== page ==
Thanks to the fact that the C-1 is electric and makes use of modern computer technology, it's simpler, lighter and cheaper to produce than its conceptual predecessors and has the potential to be much more reliable. Oh, and a gyrocar in production... that would be something new.

Comment: Re:Not as original as they claim (Score 4, Interesting) 218

by FridayBob (#47276755) Attached to: It's Not a Car, It's a Self-Balancing Electric Motorcycle (Video)

They are not as original as they claim. There was a similar concept in kit car magazines in the 90's. There is a Youtube video (Yes, it is Flash but so is the video on the story)- https://www.youtube.com/watch?...

Yes, and over 30 years before that there was the Ford Gyron, which was much more like a car, and even it was not original. However, nothing like that has ever made it into production. If the C-1 does, it'll be the first gyroscopically stabilized vehicle ever to make it to market. And I figure it has a good chance of success, because $24k is hardly unaffordable.

Comment: Re:Guaranteed Death (Score 2) 218

by FridayBob (#47276503) Attached to: It's Not a Car, It's a Self-Balancing Electric Motorcycle (Video)

Guaranteed death in a car accident -- what's not to love?

That's an unfair comparison. You're thinking of it as a very, very small car, which in the case of a collision involving almost any four-wheeled vehicle can never offer its occupants an equal chance of emerging unscathed (the reason why a friend of mine always preferred that his wife drive a Cadillac). Instead, think of the C-1 as a greener, much safer and more comfortable version of a motorcycle that also has a cost per mile of 0.6 cents.

Comment: Re:Why? (Score 3, Interesting) 218

by FridayBob (#47276207) Attached to: It's Not a Car, It's a Self-Balancing Electric Motorcycle (Video)

The gyos add complexity, and dropping a third wheel doesn't save that much space. ...

You must be thinking of something like the Peraves MonoTracer, but my impression of it is that it takes some getting used to. The C-1 will be much, much easier to deal with (not to mention better looking). As for the added complexity, the gyos make it easier to drive and don't make it prohibitively expensive ($24k, v. $104k for the monotracer), so who cares? As long as it works.

Comment: Re:Change is coming for car dealers (Score 1) 455

by FridayBob (#47268201) Attached to: NADA Is Terrified of Tesla

...electric cars don't have alot of things that car dealers make money with ... . Alot of dealerships make much of their profits from such things, ... . So the dealers have alot of money, alot of friends ...

Just between you and me, "alot" is not a word, although it could be a misspelling of the verb "allot". In this case, you mean "a lot" (two words), as in many. As for style, it may have been deliberate, but generally it's distracting when a word or phrase is needlessly repeated so often in just a few sentences, especially when there is so much else to choose from, e.g. "many", "plenty of", "large numbers of", "(is/are) flush with (cash)", "lots of", etc.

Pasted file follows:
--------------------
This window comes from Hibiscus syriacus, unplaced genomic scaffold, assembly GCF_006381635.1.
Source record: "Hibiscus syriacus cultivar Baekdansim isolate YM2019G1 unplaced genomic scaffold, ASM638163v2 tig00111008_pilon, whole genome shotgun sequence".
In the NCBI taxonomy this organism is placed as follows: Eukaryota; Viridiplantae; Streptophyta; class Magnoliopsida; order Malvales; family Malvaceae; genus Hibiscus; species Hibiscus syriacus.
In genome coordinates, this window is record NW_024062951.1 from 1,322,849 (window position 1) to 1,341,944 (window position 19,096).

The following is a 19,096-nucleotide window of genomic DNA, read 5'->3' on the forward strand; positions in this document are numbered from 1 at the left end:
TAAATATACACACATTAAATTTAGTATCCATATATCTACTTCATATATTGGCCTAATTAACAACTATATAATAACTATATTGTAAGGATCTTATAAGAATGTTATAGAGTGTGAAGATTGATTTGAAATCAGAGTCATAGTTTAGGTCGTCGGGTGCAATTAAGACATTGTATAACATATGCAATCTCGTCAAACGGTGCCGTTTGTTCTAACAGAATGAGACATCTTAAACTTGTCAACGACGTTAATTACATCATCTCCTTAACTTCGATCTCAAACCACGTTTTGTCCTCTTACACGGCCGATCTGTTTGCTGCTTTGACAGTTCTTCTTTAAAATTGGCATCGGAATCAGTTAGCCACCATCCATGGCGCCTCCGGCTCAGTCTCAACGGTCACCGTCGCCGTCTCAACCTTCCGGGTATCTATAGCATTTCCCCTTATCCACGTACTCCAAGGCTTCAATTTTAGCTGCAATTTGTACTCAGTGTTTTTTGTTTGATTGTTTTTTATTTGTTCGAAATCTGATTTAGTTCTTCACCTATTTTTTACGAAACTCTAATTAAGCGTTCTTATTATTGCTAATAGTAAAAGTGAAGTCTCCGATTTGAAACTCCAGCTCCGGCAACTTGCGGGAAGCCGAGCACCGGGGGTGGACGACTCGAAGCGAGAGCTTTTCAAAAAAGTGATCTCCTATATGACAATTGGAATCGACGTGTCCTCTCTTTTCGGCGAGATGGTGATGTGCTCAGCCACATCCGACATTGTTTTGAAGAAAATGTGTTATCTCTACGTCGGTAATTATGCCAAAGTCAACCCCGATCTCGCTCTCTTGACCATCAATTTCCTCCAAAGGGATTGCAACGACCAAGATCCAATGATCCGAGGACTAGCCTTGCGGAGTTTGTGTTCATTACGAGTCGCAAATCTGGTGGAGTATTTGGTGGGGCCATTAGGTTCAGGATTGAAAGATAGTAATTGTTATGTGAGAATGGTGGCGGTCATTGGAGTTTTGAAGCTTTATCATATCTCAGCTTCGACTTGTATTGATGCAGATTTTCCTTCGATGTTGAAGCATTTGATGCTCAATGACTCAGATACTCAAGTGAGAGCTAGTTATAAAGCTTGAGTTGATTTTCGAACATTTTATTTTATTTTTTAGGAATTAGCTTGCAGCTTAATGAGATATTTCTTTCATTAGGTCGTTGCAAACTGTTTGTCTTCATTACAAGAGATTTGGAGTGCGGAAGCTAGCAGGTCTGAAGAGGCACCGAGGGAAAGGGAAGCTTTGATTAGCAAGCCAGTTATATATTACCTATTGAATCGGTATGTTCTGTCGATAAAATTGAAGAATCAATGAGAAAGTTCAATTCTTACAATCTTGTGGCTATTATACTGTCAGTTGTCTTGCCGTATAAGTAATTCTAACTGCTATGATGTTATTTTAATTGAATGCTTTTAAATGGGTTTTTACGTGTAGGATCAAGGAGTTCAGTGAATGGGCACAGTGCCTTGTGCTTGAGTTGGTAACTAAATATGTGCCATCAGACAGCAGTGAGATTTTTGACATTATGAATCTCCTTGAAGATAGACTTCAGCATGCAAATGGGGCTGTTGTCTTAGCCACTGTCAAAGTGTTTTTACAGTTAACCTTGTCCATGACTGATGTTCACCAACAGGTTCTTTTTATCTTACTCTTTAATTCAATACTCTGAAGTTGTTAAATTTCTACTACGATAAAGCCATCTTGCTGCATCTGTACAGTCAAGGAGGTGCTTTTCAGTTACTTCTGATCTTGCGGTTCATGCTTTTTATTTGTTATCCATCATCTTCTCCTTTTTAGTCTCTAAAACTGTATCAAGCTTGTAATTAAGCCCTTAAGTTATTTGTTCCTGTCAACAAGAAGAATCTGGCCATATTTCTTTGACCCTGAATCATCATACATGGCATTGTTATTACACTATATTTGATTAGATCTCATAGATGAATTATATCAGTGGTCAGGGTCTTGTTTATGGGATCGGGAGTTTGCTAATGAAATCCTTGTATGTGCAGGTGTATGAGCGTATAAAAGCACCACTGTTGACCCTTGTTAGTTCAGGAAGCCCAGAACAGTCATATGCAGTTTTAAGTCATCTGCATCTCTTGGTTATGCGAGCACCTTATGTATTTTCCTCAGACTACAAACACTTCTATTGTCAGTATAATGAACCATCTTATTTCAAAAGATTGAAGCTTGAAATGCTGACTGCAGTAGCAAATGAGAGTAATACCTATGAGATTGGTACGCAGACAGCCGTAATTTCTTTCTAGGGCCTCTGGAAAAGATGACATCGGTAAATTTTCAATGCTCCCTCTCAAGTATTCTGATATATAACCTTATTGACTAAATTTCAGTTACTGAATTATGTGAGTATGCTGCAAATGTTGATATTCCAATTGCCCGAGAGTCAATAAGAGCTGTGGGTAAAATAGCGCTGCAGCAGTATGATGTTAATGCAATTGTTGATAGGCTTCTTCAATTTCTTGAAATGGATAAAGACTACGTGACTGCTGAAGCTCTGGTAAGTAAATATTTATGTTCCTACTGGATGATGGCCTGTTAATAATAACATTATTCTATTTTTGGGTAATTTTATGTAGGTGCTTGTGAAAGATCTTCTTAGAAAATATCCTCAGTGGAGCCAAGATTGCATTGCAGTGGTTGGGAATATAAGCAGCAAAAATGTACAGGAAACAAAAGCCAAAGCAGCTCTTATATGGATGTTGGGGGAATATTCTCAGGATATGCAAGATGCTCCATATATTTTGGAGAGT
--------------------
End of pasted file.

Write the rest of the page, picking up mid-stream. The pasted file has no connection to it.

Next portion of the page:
But, now that you have my attention, I agree with your opinion. That's crony capitalism for you; it's the downside of deregulation and industry knows it (which the best way I can think of to fight in general is to get money out of politics). Let's hope other vehicle manufacturers follow Tesla's example.

Comment: Re:Nice, but money is the root problem here (Score 1) 422

by FridayBob (#47232147) Attached to: FWD.us: GOP Voters To Be Targeted By Data Scientists

The solution is to vote out your incumbent. Period. It's the only way to get Congress to listen to us.

In any other case you'd be right, but the problem is that for the candidates, money makes too much of a difference. How else can they be expected pay for all those expensive TV adds? If you don't have any serious money (millions) you almost never have a chance (candidates like Dave Brat being the exceptions). So, chances are that the person who wins is someone who has accepted those legal bribes and, after the election, will not do for their constituents as promised. That's why money in politics is so corrosive and must be eliminated before most of us can even begin to trust our elected officials again.

Comment: Nice, but money is the root problem here (Score 2) 422

by FridayBob (#47231305) Attached to: FWD.us: GOP Voters To Be Targeted By Data Scientists

This sounds like an interesting method by which individual problems, such as immigration reform, might be solved, but we must recognize that the root cause of disfunction in DC today is money; that bribery in US politics is now legal and that the politicians see it as the norm. As a result, they -- particularly those in the federal government -- almost never care about what their constituents think: in 94-95% of all cases all they have to do is raise more money than their political opponents so that they can outspend them all in every next election.